On April 1, the Australian Bureau of Meteorology reported that a tropical low had developed east of Papua New Guinea. As the system developed, it began tracking towards the Solomon Islands. Passing approximately 135km to the southeast of Honiara, the cyclone gained ferocity and its track suggested it would make landfall somewhere along the west coast of Espiritu Santo.
On April 4, it was reclassified as a Category 3 cyclone and soon developed into a Category 4 severe tropical cyclone.
On April 6, at around 11:00am local time, Harold made landfall on the west coast of Santo, with 10-minute sustained winds of 215km/h (130mph). Harold continued to the southeast almost following the Segond Channel and the stronger northern eyewall of the cyclone passed over Luganville near 1pm local time.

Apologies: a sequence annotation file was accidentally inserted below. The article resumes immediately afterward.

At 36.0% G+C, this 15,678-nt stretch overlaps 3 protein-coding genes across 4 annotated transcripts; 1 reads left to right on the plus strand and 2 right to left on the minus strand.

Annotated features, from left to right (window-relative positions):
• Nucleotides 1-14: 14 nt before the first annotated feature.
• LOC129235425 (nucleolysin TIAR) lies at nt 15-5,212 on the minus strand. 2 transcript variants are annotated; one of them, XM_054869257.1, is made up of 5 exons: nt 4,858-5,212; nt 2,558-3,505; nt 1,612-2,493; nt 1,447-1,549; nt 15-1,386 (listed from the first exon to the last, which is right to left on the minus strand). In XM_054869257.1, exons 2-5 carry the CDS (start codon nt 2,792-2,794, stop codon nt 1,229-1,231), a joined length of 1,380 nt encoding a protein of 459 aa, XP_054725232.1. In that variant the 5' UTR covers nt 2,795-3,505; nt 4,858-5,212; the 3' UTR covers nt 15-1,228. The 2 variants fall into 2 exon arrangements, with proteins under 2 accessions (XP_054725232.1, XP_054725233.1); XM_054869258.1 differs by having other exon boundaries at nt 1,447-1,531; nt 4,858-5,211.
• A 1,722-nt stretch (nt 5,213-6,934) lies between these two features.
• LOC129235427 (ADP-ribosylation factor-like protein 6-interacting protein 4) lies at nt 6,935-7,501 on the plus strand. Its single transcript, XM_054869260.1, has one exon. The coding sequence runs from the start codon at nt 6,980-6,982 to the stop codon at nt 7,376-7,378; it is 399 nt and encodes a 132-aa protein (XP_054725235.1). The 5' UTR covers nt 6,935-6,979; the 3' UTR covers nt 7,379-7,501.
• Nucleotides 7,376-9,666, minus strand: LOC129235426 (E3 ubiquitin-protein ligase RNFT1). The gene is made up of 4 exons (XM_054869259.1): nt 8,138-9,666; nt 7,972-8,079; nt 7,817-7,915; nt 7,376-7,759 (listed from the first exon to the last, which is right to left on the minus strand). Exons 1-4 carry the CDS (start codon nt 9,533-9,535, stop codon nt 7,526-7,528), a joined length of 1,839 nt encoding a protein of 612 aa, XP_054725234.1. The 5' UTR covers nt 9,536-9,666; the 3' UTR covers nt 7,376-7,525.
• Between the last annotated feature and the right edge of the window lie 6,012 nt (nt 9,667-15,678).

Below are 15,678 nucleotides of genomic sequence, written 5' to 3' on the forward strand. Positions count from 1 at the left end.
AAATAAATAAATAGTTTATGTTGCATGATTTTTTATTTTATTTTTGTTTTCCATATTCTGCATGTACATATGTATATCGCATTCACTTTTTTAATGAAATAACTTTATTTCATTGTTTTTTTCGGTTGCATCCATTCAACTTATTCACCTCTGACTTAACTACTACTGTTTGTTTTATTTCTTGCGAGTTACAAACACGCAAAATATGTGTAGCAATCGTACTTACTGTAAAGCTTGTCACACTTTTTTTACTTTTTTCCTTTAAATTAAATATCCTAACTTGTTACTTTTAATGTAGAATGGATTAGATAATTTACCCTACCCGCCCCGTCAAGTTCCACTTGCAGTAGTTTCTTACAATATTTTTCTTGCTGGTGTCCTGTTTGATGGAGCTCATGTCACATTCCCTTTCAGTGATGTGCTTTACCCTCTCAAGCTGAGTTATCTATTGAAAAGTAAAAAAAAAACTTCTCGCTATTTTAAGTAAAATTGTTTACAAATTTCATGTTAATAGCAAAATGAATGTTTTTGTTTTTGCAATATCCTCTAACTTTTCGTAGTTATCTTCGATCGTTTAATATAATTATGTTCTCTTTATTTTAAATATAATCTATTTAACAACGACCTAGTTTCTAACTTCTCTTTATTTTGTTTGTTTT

While the storm weakened for a few hours, wind shear and very warm sea surface temperatures caused the cyclone to re-intensify just before passing over the south end of Pentecost Island in the early evening. When it hit the island, it was packing winds of up to 270km/h (168mph) – the strongest recorded along Harold’s destructive path across the northern islands.
While two category 3 cyclones have hit Espiritu Santo and Pentecost Islands in the past, Harold was the first Category 4 or 5 cyclone on record to hit the islands.